Thursday, 01 December 2022

Water district plans emergency conservation measures

LOWER LAKE – With its wells running low, the Lower Lake County Water Works board held a public hearing Monday night to discuss an urgency ordinance to impose emergency conservation restrictions.


The meeting, which lasted more than two hours in Lower Lake's Brick Hall, was at times contentious, as district customers voiced their frustration over issues ranging from what they perceived as the district's failure to plan for the future to wondering why they hadn't heard about the issue sooner.


More than 30 district customers attended, along with Supervisor Ed Robey and County Counsel Anita Grant, who also acts as counsel for the district.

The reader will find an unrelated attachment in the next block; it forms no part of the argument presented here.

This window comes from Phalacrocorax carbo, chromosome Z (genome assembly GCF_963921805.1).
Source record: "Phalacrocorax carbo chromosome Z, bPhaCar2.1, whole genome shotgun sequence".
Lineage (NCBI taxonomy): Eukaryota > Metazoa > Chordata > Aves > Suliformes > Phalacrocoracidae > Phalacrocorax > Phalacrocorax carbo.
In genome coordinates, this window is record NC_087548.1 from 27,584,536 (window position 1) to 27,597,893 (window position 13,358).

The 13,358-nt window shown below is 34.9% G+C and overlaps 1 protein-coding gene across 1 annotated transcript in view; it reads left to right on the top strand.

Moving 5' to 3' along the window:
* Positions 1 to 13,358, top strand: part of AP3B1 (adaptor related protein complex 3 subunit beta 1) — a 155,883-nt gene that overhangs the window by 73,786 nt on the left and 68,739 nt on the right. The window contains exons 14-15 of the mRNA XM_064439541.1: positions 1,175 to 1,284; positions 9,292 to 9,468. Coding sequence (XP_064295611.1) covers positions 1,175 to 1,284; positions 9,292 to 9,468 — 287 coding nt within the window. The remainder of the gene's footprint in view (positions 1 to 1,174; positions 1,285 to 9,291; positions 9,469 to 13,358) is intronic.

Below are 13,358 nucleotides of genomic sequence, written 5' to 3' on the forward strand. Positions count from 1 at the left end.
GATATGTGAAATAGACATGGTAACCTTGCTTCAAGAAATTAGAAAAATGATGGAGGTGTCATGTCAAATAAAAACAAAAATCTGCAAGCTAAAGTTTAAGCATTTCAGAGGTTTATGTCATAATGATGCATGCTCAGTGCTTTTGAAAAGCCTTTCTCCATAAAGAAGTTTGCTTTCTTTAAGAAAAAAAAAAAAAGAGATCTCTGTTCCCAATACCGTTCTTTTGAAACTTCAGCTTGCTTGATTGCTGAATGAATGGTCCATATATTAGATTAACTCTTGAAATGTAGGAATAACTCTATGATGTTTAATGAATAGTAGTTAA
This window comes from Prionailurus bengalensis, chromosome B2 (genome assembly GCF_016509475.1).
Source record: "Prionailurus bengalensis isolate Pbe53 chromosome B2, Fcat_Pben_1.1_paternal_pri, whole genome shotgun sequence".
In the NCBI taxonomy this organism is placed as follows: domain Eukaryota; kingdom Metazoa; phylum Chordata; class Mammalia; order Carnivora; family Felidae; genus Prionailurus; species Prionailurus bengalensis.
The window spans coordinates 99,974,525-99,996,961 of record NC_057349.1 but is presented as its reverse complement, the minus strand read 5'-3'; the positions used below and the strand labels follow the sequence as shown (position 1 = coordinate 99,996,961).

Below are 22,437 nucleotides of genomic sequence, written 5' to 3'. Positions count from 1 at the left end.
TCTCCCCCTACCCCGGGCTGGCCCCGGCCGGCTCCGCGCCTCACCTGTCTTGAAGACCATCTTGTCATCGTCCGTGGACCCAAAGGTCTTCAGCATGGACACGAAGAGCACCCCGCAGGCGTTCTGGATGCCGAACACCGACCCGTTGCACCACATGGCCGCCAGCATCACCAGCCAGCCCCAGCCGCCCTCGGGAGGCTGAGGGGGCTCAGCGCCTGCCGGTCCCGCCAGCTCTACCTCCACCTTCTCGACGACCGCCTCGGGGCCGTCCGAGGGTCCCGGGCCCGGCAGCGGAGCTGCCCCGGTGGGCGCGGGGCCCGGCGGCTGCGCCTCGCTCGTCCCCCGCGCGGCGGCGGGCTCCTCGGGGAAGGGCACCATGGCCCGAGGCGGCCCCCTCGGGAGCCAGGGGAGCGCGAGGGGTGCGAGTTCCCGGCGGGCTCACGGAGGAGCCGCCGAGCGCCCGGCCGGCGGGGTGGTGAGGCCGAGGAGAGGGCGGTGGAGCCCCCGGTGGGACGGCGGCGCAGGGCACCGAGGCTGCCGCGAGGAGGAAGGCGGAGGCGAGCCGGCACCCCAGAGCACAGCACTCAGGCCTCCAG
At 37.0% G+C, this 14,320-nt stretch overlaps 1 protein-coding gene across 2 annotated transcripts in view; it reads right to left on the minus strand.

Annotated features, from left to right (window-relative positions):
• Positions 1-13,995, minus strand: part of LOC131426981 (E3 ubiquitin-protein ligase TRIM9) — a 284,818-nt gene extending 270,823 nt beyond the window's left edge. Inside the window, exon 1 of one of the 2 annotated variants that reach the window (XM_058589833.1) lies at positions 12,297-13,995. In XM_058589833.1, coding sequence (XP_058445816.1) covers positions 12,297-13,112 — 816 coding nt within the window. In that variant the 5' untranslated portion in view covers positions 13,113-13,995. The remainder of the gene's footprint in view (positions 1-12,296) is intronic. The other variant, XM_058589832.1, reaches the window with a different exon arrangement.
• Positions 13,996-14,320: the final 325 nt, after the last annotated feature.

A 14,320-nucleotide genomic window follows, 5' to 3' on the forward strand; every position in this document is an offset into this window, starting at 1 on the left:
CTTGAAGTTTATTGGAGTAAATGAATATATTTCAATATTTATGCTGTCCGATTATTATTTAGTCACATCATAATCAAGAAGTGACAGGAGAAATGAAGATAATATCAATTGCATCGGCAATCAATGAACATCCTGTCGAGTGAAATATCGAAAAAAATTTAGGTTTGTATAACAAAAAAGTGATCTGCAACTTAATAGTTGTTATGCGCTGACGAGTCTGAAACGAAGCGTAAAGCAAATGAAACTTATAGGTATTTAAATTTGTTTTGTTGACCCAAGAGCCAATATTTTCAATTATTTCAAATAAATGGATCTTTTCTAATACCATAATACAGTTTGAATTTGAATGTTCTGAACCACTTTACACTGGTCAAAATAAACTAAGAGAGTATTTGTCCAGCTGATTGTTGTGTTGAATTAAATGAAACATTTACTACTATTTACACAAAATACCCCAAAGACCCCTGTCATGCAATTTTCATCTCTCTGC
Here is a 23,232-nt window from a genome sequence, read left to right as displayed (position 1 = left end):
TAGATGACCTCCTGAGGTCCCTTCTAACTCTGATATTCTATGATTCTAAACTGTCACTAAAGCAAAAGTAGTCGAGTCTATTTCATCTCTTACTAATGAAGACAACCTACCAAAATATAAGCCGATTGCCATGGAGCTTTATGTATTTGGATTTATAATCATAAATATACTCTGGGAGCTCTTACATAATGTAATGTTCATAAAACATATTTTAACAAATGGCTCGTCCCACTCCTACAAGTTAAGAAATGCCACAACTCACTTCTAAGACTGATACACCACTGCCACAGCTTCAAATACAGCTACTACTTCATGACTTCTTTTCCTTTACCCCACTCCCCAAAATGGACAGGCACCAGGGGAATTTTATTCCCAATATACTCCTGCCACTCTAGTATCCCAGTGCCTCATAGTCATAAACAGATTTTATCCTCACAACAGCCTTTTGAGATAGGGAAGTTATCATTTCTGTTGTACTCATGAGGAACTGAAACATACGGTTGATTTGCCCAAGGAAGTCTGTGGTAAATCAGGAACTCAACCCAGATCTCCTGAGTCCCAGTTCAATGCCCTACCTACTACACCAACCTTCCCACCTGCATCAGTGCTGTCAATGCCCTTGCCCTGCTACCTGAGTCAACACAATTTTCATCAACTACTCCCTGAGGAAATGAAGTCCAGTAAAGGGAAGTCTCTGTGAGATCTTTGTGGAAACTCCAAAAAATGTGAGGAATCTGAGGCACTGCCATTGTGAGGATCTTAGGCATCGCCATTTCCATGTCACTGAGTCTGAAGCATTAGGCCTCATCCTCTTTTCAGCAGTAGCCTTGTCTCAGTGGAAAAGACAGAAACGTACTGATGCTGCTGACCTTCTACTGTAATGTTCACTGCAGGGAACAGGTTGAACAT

District Board Chair Frank Haas explained that the meeting was held to discuss the four-page conservation ordinance.


In the form handed out Monday, the ordinance suggests prohibiting all landscape and outdoor water usage, putting fines in place for overuse, cutting off service in cases where overuse continues, preventing new service connections and cutting off customers from outside of the district.


Haas, however, conceded that the ordinance was a “boiler plate,” and would be changed before the board accepts it, likely at a yet-to-be-scheduled meeting in early August.


District General Manager Al Tubbs explained that due to less rain this past year, the wells are down. The district's pumps are going 24 hours a day, but still can't fill the district's pumps, he said.